The iCa is an indicator of the biologically active calcium, because its plasma concentration is directly regulated by PTH and 1,25(OH)2D. Therefore, iCa responds sensitively to disturbances in calcium homeostasis, but it cannot be determined in every laboratory. The iCa is influenced by pH changes. A shift of the pH of 0.1 in either direction causes an inverse iCa change of 0.05 mmol/L. Pre-analytical sources of errors, which cause a pH shift in vitro, must therefore be taken into consideration. The most important biological causes which cause a change in pH in vitro are:
- The loss of CO2 from the specimen into the surrounding air. Due to solution of CO2 in blood there is a rise in pH with a consecutive decrease of iCa. The sample must therefore collected under anaerobic conditions. The sample tubes must be completely filled and the sample must be hermetically sealed.
- Formation of lactate in the specimen due to glycolysis. As a result, the pH decreases and the concentration of iCa increases. This can be prevented by the rapid separation of the blood cells from the plasma or by the addition of glycolysis inhibitors such as sodium fluoride.
Screening: every 2 years after age 50, including recording height and weight (concern: osteoporosis; a decline in height by more than 1 cm every 2 years necessitates further examinations).
Critically ill patients: intensive-care patients, surgical patients during and after major operations.
Newborns: in the event of premature delivery, maternal diabetes, asphyxia, hypo tension, cramps, hypoglycemia, sepsis.
Tetanic syndrome: investigation of the hypocalcemic form.
Bone: spontaneous fractures, osteoporotic fractures (femoral neck, spine, radius), bone pain, radiographically detected bone changes, dental changes, growth disorders.
Kidney: nephro- or urolithiasis, nephro calcinosis, polydipsia, polyuria, chronic kidney disease, dialysis patients.
Neuromuscular: tetany, seizures, suspicion of hypoparathyroidism after thyroid surgery, headache, muscular weakness.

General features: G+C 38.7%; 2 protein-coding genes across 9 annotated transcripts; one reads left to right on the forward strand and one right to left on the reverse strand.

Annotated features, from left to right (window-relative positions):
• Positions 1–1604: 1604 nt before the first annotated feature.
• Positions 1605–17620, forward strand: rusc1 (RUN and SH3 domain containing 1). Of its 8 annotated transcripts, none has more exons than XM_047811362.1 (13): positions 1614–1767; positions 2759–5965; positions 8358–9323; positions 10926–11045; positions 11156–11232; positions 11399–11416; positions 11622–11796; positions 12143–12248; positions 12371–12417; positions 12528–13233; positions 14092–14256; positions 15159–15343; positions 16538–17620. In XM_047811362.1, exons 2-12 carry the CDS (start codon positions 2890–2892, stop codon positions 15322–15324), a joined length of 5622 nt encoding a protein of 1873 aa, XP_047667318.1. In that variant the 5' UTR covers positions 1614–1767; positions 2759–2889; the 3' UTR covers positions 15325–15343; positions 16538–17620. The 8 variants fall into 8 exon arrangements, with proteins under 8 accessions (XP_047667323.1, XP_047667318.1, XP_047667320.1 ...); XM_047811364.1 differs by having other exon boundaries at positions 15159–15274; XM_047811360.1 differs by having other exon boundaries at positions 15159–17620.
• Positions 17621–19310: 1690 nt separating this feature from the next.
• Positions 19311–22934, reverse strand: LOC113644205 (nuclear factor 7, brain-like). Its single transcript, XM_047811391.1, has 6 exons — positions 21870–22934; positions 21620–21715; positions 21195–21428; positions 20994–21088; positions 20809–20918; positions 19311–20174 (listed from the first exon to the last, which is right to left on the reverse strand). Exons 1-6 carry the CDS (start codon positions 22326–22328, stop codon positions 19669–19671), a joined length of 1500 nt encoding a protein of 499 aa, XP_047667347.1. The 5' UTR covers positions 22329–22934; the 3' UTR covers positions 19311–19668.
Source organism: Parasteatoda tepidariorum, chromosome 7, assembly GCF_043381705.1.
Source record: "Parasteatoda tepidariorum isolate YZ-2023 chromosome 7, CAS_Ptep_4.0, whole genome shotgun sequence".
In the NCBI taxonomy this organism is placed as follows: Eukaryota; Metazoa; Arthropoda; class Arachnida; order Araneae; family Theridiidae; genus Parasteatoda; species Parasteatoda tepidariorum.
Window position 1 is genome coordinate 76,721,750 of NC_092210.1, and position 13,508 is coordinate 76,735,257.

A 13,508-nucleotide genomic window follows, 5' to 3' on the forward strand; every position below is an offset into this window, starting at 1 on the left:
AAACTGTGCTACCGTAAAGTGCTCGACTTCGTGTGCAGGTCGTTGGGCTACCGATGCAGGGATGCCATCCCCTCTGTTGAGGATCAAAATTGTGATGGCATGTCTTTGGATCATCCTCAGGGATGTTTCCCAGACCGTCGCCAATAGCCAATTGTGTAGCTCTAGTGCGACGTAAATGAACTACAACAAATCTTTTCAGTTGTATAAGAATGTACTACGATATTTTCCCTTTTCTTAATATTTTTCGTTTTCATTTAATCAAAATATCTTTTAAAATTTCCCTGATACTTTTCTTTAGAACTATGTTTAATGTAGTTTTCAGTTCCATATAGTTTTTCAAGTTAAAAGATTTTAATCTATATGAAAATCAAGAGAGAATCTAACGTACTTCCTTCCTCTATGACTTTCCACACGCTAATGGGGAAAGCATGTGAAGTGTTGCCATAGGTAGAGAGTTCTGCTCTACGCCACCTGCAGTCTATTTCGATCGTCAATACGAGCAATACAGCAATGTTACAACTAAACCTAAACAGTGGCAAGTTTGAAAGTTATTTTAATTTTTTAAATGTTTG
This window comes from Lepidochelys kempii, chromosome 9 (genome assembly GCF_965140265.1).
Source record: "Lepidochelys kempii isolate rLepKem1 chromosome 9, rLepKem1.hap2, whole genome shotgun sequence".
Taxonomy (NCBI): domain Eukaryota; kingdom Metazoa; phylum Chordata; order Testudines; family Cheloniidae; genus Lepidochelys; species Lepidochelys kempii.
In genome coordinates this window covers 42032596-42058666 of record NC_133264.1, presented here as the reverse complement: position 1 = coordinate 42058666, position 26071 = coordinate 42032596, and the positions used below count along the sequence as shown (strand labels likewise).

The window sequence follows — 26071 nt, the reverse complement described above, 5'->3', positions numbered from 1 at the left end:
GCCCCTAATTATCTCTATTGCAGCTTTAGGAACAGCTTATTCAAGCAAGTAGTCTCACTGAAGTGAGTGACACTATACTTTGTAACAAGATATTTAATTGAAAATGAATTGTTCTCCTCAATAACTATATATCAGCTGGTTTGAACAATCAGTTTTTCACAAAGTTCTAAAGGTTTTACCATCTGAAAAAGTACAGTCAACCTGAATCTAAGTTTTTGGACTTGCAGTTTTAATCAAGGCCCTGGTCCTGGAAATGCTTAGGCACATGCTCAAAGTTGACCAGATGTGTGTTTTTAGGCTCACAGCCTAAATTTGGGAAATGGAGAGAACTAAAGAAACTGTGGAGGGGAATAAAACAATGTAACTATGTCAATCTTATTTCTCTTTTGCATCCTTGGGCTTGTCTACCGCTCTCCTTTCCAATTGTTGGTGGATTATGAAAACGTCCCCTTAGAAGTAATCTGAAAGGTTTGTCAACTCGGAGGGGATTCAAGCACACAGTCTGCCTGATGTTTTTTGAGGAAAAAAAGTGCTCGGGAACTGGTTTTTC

Parathyroids: suspicion of hyperparathyroidism, hypoparathyroidism and pseudohypoparathyroidism.
Genetic disorder: suspicion of autosomally dominant hypocalcemia.
Psyche: fatigue, loss of drive, lethargy, depression, anorexia.
Stomach and intestines: peptic ulcer disease, pancreatitis, gall stones, recurrent diarrhea, malabsorption, obstipation.
Skin and skin appendages: changes involving the skin, nails, hair, hyperpigmentation of skin.
Lung: sarcoidosis, tuberculosis, other granulomatous diseases.
Tumor: weight loss, malignoma, lymphoma, treatment with cytostatics, radiotherapy.
Endocrine: thyroid, testicular, ovarian, adrenocortical diseases.
Medications: intake of vitamin D and its metabolites or analogues, vitamin A, anti-epileptic drugs, corticosteroids, thiazides, digitalis.
Total calcium is easier to determine than ionized calcium in clinical routines.
Atomic absorption spectroscopy (AAS)
Principle: in AAS calcium is not excited in the flame but dissociated from its chemical bonds and placed in an unexcited ground state as neutral atom. The neutral atom has low energy level and is capable of absorbing radiation corresponding to its own line spectrum. Energy of a line specific spectrum is absorbed when atoms with the same line-specific spectrum absorb radiation. In this way, AAS is the converse of the emission procedure for determining metals e.g., flame spectrophotometry. The components of the AAS are:
- Hollow cathode lamp; this generates the element-specific linear spectrum and is different for the individual element
- A gas flame or electrically heated graphite furnace cuvette for specimen atomization at high temperature
- Photomultiplier that transforms the decrease of the light from the hollow cathode lamp, when a proportion is absorbed from the ground-state atoms in the flame, into an electrical signal.
In AAS, the absorption change measured at the signal display unit is proportional to the concentration of the element in the specimen.
Principle: in flame emission photometry the specimen to be measured is diluted with A. bidest and exited by an acetylene gas flame. Light is emitted at a specific wavelength as calcium returns to its lower energy level. Due to a partial overlap of the emission bands of sodium and calcium at 622 nm, a compensation solution which contains a sodium concentration that is identical to that of normal serum is used to compensate the emission of sodium.
Principle: calcium forms chromophores with the metal complexing dyes o-cresolphthalein complexone and arsenazo III . At pH 10–12, the reaction of o-cresolphthalein complexone with calcium forms a red complex, which is measured at 570–575 nm. The complex is stabilized by adding KCN; this also eliminates interferences caused by heavy metals. Interference due to magnesium ions is prevented by the presence of 8-hydroxyquinoline.